12. Hard Money Lending
Hard money lending is the strategy of making short-term loans to real estate investors who buy rentals or fix-and-flip properties. Usually, the loans involve high-interest rates, points (i.e. upfront fees), and lower loan to value ratios.
While the strategy can be very profitable, it also has large risks. If you have to take the properties back at foreclosure, you need to make sure you’re protected.
I recommend educating yourself well before doing hard money lending, beginning with Ian Ippolito’s free Hard Money Lending Guide. And if you’re very serious, you should consider paid education with my go-to teacher on the subject, Dyches Boddiford’s Hard Money Lending class.
13. Discounted Note Investing
Discounted note investing means creating or buying notes (i.e. real estate debt) at a discount to the note’s full value. Because of this margin of safety, you can create large returns and reduce your risk.
One form of Discounted Note Investing involves buying notes (typically those that are delinquent) from other owner financing sellers or from banks. This is a much more advanced strategy, so I recommend studying it carefully before jumping in. You can begin with note investor Dave Van Horn’s book Note Investing.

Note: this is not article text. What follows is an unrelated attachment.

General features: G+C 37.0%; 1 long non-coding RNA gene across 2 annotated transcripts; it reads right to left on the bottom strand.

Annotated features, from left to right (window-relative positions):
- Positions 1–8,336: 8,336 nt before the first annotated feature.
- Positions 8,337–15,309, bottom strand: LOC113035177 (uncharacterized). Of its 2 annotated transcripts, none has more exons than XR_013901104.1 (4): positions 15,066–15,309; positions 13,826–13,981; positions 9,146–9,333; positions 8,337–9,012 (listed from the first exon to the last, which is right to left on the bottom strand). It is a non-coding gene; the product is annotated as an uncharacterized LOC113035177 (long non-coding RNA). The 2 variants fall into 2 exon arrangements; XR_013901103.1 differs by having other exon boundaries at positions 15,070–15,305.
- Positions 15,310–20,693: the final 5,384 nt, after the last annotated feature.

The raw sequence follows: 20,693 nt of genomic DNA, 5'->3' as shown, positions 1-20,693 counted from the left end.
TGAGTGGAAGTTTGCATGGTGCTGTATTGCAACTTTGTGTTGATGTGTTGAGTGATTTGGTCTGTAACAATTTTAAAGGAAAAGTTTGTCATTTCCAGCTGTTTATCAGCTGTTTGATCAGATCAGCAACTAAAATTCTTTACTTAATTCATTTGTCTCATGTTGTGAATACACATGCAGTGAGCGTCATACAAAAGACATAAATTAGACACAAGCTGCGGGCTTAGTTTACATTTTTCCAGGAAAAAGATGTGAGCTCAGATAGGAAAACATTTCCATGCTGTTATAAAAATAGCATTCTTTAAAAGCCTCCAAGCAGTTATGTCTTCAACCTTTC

My experience with Discounted Note Investing came from creating my own notes. I sold some of my rental properties to my tenants using seller financing.
For example, I had approximately $70,000 invested in a property. I then sold the property to my tenant for the full value of $100,000. But instead of my tenant getting a loan at a bank, I became the bank. The buyer paid me $10,000, and I financed the $90,000 balance (i.e. received monthly payments of interest and principal).
While this is a profitable strategy, federal and state regulations like the Dodd-Frank Act have made it much more difficult for small investors to navigate. While there are a few exceptions, small investors must follow many of the same, expensive rules as large lenders. So, get help from your local attorney before beginning this strategy.
Although some of the passive strategies below still involve important upfront investment decisions, they require less day-to-day hassles than some of the prior strategies.
14. Syndications & Crowdfunding
Syndication is essentially pooling your money with other investors to buy real estate or make loans. It’s a way to invest in any of the other strategies mentioned above without having to put the deals together yourself. You invest your money with syndicators or general partners who find and manage deals for you (and they receive a fee).